Wednesday, October 23, 2013

August reading

50. The Black Camel - book 4 in the Charlie Chan series
by Earl Derr Biggers
mystery, 1929
Kindle book
finished 8/31/13

49. Behind That Curtain - book 3 in the Charlie Chan series
by Earl Derr Biggers
mystery, 1928
Kindle book
finished 8/25/13

48. Up, Back, and Away
by K. Velk
fiction, 2013

finished 8/18/13

47. The Chinese Parrot - book 2 in the Charlie Chan series
by Earl Derr Biggers
mystery, 1926
Kindle book
finished 8/17/13

46. The House Without a Key - book 1 in the Charlie Chan series
by Earl Derr Biggers
mystery, 1925
Kindle book
finished 8/11/13

45. Remembering the Bones
by Frances Itani
fiction, 2007
library book
finished 8/8/13

44. The Puzzle of the Pepper Tree - book 4 in the Hildegarde Withers series
by Stuart Palmer
mystery, 1933
Kindle book
finished 8/4/13

This month I fell in love with both Charlie Chan and the series in which he stars. For years I've had this sense that the books were racist, but having read them I don't believe it is so. When racism rears its ugly head, Charlie is right there to confront it. In an instance in The Black Camel when someone criticizes a Chinese cook for having “all the worst qualities of a heathen race,” Charlie responds
“A heathen race,” repeated Charlie gravely, “that was busy inventing the art of printing at moment when gentlemen in Great Britain were still beating one another over head with spiked clubs.”
I find it quite remarkable that Earl Derr Biggers, in the 1920s, chose to have a Chinese main character, whom he presented as a man who was greatly admired. Everyone who works with Charlie comes away believing he is a genius at his job of detection. I’ve spent a fair bit of time wincing over displays of racism in early detective fiction. Even Hercule Poirot was often belittled for being foreign. In fact, ‘foreign’ is a much used derogatory adjective in many of those old books. I think Biggers did a great service in educating his readers, whom I imagine in those early days were predominantly (only?) white, without much knowledge of the Chinese people. Those readers learned a great deal about their virtues and culture through Charlie’s occasional pronouncements, and the way he lives his life.

Perhaps from watching the old movies, we are familiar with Charlie's speech patterns, but I found in the books that he makes only the grammatical mistakes we all make when learning a new language. As the books go on, he speaks less and less that way, just as one would as he gets more proficient in the language.

Charlie Chan’s home is Hawaii, and for me the only sadness with the series is that he doesn’t spend every book there with his wife and children on Punchbowl Hill. The reason is that not much crime happens in 1920s Hawaii! The House Without a Key is set there; and then he travels to the desert of California in The Chinese Parrot, San Francisco in Behind That Curtain, and comes back home for The Black Camel. On his first literary appearance, he says of himself, 
“I am kamaaina - old timer. I have been twenty-five years in the Islands.”
In each of the Hawaii books Biggers writes of it as a paradise. 
… one great gorgeous garden set in an amphitheater of mountains
 For this, after all, was the time she loved Waikiki best. So brief, this tropic dusk, so quick the coming of the soft alluring night. The carpet of the waters, apple-green by day, crimson and gold at sunset, was a deep purple now.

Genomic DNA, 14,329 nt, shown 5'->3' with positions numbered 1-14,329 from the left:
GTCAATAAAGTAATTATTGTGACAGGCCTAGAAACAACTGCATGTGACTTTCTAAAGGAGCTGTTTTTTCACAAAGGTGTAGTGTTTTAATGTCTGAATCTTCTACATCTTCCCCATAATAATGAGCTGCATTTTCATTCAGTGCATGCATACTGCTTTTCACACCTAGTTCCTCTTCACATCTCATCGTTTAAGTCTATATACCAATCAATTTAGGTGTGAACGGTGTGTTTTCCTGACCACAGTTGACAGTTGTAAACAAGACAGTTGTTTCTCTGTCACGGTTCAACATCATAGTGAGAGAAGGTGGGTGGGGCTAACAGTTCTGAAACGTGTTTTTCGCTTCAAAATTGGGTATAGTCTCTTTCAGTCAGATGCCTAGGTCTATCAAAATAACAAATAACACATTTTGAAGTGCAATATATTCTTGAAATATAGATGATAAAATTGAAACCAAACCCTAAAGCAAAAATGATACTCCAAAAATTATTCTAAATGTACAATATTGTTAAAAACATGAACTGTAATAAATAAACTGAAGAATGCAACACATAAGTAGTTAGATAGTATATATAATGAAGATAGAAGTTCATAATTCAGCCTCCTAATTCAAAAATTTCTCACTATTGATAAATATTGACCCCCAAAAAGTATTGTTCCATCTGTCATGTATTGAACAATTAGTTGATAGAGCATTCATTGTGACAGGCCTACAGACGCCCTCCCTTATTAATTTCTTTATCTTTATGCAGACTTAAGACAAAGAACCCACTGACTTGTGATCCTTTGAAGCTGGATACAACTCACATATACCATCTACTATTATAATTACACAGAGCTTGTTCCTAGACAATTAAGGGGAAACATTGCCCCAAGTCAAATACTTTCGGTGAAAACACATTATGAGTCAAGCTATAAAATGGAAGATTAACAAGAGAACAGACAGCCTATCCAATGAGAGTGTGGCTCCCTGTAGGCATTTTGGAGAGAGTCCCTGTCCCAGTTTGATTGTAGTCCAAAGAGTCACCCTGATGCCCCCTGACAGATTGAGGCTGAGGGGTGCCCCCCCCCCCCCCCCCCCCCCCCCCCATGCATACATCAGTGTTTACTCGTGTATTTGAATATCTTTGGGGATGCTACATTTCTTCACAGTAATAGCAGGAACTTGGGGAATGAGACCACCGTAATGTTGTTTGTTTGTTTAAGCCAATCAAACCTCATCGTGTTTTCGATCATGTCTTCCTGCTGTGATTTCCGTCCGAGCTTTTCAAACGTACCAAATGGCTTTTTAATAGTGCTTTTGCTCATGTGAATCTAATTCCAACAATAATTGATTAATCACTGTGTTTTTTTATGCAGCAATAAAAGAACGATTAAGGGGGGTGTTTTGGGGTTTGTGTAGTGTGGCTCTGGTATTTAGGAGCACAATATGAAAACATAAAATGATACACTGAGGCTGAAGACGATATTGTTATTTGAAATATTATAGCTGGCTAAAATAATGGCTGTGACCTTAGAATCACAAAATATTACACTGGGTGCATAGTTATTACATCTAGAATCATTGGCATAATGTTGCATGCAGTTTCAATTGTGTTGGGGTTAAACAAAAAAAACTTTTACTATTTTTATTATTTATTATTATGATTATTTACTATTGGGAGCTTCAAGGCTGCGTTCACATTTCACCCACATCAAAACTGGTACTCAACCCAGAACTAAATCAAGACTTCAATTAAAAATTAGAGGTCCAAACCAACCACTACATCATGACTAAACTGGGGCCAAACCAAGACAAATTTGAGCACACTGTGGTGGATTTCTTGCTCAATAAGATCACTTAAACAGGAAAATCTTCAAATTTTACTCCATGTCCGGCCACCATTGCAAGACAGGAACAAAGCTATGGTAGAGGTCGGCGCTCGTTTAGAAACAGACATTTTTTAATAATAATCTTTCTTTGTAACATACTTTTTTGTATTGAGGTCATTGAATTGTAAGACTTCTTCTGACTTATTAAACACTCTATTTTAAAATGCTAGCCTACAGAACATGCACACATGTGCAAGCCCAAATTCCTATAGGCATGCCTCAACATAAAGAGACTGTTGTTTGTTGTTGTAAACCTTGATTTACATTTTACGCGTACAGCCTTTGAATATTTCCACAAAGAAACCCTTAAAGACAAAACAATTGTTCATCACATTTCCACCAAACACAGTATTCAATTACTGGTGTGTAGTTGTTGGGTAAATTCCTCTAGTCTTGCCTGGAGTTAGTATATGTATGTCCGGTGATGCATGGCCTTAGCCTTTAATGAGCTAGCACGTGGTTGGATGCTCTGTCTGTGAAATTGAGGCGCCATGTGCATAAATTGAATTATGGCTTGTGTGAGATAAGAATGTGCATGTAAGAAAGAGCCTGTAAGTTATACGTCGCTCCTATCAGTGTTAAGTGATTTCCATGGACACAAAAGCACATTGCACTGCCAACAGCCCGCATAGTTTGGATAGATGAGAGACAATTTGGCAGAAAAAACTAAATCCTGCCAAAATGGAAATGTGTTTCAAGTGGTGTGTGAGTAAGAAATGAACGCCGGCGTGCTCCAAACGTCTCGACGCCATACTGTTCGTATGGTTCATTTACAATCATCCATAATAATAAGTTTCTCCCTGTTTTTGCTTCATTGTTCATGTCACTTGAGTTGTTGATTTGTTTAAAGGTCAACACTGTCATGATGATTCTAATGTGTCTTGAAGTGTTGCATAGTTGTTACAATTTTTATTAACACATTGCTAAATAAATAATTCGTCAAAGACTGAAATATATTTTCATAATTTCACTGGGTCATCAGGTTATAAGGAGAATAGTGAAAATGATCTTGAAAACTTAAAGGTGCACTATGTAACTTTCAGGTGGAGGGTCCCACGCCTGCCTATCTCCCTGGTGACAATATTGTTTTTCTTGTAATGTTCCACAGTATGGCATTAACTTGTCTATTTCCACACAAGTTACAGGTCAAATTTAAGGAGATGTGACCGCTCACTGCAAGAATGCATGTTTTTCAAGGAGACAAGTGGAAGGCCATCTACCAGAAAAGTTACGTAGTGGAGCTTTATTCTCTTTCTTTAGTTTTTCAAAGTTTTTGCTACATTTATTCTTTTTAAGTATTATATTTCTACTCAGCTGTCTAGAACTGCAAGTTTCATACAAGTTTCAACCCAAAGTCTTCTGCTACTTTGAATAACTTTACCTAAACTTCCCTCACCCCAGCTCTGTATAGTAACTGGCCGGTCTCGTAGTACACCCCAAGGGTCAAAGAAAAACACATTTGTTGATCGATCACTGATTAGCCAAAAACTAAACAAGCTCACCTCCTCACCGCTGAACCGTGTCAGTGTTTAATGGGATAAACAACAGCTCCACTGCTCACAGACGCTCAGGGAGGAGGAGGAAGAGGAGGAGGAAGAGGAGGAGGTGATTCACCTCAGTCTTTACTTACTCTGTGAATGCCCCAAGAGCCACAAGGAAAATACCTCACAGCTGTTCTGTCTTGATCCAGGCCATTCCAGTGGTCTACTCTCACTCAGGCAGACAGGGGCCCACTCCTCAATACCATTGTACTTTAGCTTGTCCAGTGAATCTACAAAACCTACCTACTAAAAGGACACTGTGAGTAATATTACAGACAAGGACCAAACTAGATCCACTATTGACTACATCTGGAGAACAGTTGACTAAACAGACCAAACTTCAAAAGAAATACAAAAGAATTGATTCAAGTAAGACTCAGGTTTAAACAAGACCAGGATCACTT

In that sheltered spot a brisk rain was falling, as is usually the case, though the sun was shining brightly. … “liquid sunshine” the people of Hawaii call such rain, and pay no attention to it. Half a dozen rainbows added to the beauty 
... he was conscious of the black velvet of a tropic night. He caught the odor of ginger blossoms and plumeria, a croton hedge gave way to one of hibiscus, topped with pale pink flowers.
 There is some irritation on the part of Hawaiians that
“Only about one person out of a thousand in this country [US] knows that Hawaii is a part of the United States, and the fact annoys us deeply over in the Islands.”
A note in my book said that 
Biggers had always been interested in mystery fiction, but his interest in Hawaii clearly stems from a 1919 vacation in Honolulu. While there, he read a newspaper article on a Chinese detective named Chang Apana. Apana would become the model for Charlie Chan.
After reading these first four Charlie Chan books, I bought a copy of the 2011 nonfiction book called Charlie Chan: The Untold Story of the Honorable Detective and His Rendezvous with American History by Yunte Huang. I look forward to learning about this most interesting character.

I wrote in previous posts about the other three books read in August. If you wish, you may click titles to read the book reports.


  1. Earl Derr Biggers, what a wonderful writer! I have only heard of Charlie Chan from the movies. Now , I must read these books.
    Also, I would be very interested to read the non-fiction book that you have told us about too, that looks like my kind of reading.
    (Shame that Earl Derr Biggers died so young, and if George M. Cohan liked his books, then I know that I will!)

  2. You are the most interesting book reviewer in the world Nan ;>) I would never in the world have thought of reading the Charlie Chan novels. In fact, I've never even thought about the fact that they WERE novels and not just old movies! And now after reading your review, I can't imagine how I could have gotten to this age without knowing about them and reading them. They will join Hildegarde Withers on my list.

    1. Thank you for your kind words! There really is a wealth of great older books.

  3. “Only about one person out of a thousand in this country [US] knows that Hawaii is a part of the United States, and the fact annoys us deeply over in the Islands.”

    I bet people in modern-day Puerto Rico probably feel similarly.


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